It is estimated that 15 million people in England are suffering from long-term chronic disease, and these people account for up to 80 per cent of GP consultations. So, providing better support for GPs so they can deliver advice to patients on how to improve the quality of the air they are exposed to would help to reduce this burden.
For example, GPs could advise patients about how to reduce their exposure to air pollution, such as by wearing respiratory protection if they work with hazardous substances or when doing DIY, and avoiding pollution hotspots like main roads. The Action for Clean Air Campaign is running a pilot where GPs in London are given the information they need to have effective conversations with patients about the actions everyone can take to reduce their exposure to air pollution.
Nine-year-old Ella Adoo-Kissi-Debrah, who lived 25 metres away from the busy South Circular Road in London, died in 2013, after suffering 28 months of seizures and making 28 visits to the hospital for breathing problems. An inquest found that the cause of death was acute respiratory failure and severe asthma.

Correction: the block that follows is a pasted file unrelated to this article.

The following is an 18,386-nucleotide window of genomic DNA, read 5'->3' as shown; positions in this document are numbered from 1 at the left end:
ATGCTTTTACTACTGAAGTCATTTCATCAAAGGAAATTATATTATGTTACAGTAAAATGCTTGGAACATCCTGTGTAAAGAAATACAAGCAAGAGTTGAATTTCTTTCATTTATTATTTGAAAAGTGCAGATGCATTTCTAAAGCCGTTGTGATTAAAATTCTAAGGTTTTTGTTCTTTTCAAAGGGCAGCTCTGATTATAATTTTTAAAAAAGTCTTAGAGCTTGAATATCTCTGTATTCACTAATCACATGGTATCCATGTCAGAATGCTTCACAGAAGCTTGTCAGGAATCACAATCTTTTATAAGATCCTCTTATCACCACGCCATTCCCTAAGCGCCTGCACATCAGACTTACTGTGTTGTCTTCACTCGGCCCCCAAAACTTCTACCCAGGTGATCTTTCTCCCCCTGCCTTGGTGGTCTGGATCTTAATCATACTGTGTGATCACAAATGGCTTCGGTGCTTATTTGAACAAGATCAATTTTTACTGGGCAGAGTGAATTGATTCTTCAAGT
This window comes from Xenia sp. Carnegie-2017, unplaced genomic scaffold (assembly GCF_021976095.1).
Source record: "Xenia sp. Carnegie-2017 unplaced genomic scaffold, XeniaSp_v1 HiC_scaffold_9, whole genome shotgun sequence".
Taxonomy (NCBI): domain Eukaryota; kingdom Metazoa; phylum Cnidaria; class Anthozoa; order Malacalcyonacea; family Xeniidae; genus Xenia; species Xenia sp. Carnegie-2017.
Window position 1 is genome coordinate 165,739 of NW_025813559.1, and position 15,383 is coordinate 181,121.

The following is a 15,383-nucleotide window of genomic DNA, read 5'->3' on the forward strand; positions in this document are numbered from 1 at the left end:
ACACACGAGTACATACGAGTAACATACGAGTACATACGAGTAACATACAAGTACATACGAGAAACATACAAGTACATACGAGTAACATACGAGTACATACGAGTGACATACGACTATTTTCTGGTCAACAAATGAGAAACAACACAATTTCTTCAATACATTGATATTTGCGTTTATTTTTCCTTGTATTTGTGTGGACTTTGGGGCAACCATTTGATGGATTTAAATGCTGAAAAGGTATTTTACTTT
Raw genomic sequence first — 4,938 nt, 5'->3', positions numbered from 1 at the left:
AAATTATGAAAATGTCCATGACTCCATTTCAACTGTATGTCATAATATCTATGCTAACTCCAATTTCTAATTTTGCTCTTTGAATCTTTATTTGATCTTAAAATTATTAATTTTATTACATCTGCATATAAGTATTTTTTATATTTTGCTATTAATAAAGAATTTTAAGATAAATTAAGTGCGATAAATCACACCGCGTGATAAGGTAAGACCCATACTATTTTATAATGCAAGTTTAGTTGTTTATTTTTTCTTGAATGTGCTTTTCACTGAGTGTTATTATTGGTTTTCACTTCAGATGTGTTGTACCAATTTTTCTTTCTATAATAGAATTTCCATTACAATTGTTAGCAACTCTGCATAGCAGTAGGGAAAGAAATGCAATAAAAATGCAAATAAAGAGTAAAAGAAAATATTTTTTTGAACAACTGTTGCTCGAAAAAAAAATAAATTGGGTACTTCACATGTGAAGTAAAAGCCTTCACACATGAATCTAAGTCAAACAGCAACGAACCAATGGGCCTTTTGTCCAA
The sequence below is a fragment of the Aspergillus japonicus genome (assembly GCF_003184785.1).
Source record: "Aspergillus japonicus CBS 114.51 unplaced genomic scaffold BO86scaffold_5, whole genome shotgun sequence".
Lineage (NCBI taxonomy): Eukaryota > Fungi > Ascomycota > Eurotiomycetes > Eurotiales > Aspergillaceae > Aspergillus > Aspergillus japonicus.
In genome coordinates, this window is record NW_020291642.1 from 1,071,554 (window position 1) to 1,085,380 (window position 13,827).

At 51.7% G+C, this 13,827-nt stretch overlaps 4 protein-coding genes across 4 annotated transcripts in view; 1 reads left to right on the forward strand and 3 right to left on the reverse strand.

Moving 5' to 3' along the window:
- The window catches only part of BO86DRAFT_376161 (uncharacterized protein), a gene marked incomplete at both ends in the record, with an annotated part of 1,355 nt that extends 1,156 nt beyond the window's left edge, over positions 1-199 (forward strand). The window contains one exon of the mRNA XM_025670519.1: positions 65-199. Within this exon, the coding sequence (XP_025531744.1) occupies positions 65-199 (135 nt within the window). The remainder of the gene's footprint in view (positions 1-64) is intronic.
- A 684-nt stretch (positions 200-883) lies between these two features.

In 2020, the coroner concluded “air pollution was a significant contributory factor to both the induction and exacerbation of her asthma” and called for a change in the law to reduce the UK’s limits for particulate matter pollution to bring them in line with WHO guidelines.
It is estimated there are 28,000–36,000 deaths from air pollution every year in the UK. Ella is the first person in the UK to have air pollution listed as a cause of death and the coroner’s ruling therefore establishes a critical link between cause and effect.
Through the bravery and tenacity of Ella’s mother, Rosamund Kissi-Debrah, in raising the agenda and fighting for justice, the UK government has responded with a number of major reform proposals to tackle air quality, including the recent introduction of the Environment Act 2021.
The Act is only a foundation, and will rely on further regulations, standards, policies, targets and enforcement to protect our future health and environment. However, when it recently launched its consultation on the environmental targets, the government showed a disappointing lack of ambition on air pollution by giving itself until 2040 to reach limits on levels of tiny particulate matter the WHO had advised we should meet back in 2005.